Indonesia Museum

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Indonesia Museum
Museum Indonesia
Museum Indonesia Main Building.jpg
The main building of Indonesia Museum
Established1980
LocationTaman Mini Indonesia Indah, Jakarta, Indonesia
TypeEthnography and Anthropology museum
WebsiteMuseum Indonesia

The Indonesia Museum (Indonesian: Museum Indonesia), is an anthropology and ethnological museum located in Taman Mini Indonesia Indah (TMII), Jakarta, Indonesia.[1] The museum is concentrated on arts and cultures of various ethnic groups that inhabit Indonesian archipelago and formed the modern nation of Indonesia. The museum is a richly decorated building in Balinese architecture. The museum boasts a comprehensive collection consisting of over 1,000 pieces of traditional and contemporary Indonesian arts, crafts and traditional costumes from the different regions of the nation.[2]

History[edit]

The museum was designed as the integral part of the whole Taman Mini Indonesia Indah (TMII) complex. It was meant as a learning center of Indonesian culture, "one stop to learn about Indonesia". The TMII complex was built and inaugurated in 1975 under the patronage of Mrs. Tien Suharto. The construction of the museum started in 1976 and opened to public 0n 20 April 1980 during the 5th anniversary of TMII.[1][2]

The museum is elaborately decorated with Balinese statues and ornaments. It was built in Balinese architectural style. Some large Paduraksa and Candi Bentar (split portal) style Balinese gates, as well as several corner towers adorn the complex. The museum park took the theme of Ramayana Hindu epic; the bridge to the main building took the form of Nāga serpents with vanara ape army that built a bridge to Lanka.

The museum was built in Balinese architecture by a Balinese architect Ida Bagus Tugur. The main building consists of three floors in accordance with Balinese philosophy of Tri Hita Karana, the concept that emphasizes the three aspects of a human's complete happiness; to nurture harmony with God, with fellow human beings, and with nature.[1]

Collections[edit]

The permanent exhibits and collections are arranged in three sections located on each of three floors.

First floor[edit]

The traditional wedding dress of Native Indonesian ethnic groups

The theme of the first floor exhibit is Bhinneka Tunggal Ika (Unity in Diversity). It features traditional formal dress and wedding costumes of 27 provinces of Indonesia (Indonesian provinces from 1975 to 2000). The exhibit also displays Indonesian artforms, such as various types of dances, wayang and gamelan, also the painted glass map of Indonesia. The exhibit displays the rich diversity of Indonesian people and culture and also celebrates the pluralism of Indonesia, formed from different languages, traditions, religions, cultures, and customs.[1]

Second floor[edit]

Manusia dan Lingkungan (Human and Environment) is the theme of the second floor exhibit. It is meant to showcase the interaction of Indonesian people with nature and the environment. The exhibit features different traditional houses, religious buildings, rice barn, and the layout of the houses and living spaces. These include houses built on elevated platforms, built on trees or on the river, and various styles of traditional vernacular buildings.[1]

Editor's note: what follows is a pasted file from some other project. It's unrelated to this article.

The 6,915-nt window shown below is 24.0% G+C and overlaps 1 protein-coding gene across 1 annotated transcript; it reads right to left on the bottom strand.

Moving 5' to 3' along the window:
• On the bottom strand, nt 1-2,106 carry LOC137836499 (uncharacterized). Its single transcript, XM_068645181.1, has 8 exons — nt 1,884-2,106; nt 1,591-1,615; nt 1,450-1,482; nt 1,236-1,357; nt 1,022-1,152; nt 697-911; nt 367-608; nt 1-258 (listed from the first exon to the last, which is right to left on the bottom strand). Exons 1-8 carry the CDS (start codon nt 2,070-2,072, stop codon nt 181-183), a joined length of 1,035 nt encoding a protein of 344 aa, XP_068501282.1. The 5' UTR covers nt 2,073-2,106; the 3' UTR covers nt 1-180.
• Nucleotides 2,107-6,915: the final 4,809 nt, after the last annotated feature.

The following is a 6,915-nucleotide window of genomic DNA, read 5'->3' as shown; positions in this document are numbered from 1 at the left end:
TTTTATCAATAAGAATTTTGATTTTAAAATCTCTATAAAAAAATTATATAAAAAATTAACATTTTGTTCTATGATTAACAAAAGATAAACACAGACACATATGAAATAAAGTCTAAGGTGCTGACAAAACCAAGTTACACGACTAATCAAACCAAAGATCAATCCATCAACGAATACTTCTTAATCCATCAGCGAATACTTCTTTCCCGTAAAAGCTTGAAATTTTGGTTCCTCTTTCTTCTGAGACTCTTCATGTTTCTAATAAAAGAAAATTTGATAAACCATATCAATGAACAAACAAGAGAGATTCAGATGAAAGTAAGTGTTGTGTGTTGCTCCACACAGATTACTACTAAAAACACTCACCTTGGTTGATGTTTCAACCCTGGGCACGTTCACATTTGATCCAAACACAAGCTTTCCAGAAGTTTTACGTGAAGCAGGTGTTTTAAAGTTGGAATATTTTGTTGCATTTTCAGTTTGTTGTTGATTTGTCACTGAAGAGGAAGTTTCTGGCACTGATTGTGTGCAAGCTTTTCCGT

The dioramas of parts of Indonesian traditional houses include a Palembang wedding room, Javanese middle living room, and Batak kitchen. Objects used in daily life, such as for hunting, gathering, farming, and agricultural objects are also on display. The ceremonies concerning the human life cycle are presented, such as Mitoni (seventh month of pregnancy) ceremony, Turun Tanah ceremony (a ceremony for baby), Khitanan (circumcision) ceremony, Mapedes ceremony (Balinese coming-of-age ceremony incorporates teeth cutting), Datuk (traditional community leader) inauguration ceremony, and Minangkabau Pelaminan (wedding throne).[1]

Third floor[edit]

The 8-metre tall Kalpataru tree of life, the centerpiece of the third floor

Seni dan Kriya (Arts and Crafts) is the theme of the third floor. The room showcases the traditional and contemporary arts and crafts of Indonesian people. Traditional textile crafts such as Songket, Tenun (weaving), and batik are on display as well as metal and wooden crafts.

The intricate traditional wooden carving traditions, such as the ones belonging to the Jepara (Central Java), Bali, Toraja, and Asmat culture are on display on this floor. The centerpiece of this section is a large wooden carving of the Kalpataru tree, the tree of life. This eight meters high and four meters wide tree symbolizes nature and the universe and contains five basic elements; air, water, wind, earth, and fire.[1]

Other events[edit]

Sometimes the museum also displays non-permanent or temporary exhibitions with specific themes, such as topeng (traditional mask), traditional textiles, weapons, paintings, also art and craft demonstrations; such as batik or wayang kulit making.

Other buildings within the museum complex are Balinese park, Bale Panjang, Bale Bundar, and Soko Tujuh building that are available for rent to host public or private events.

References[edit]

  1. ^ a b c d e f g "Museum Indonesia: Taman Mini Indonesia Indah". www.tamanmini.com. Retrieved 2017-11-11.
  2. ^ a b "Terdapat Ribuan Koleksi Unik di Museum Indonesia". Republika Online (in Indonesian). Retrieved 2017-11-11.

External links[edit]

Coordinates: 6°18′04″S 106°53′29″E / 6.30111°S 106.89139°E / -6.30111; 106.89139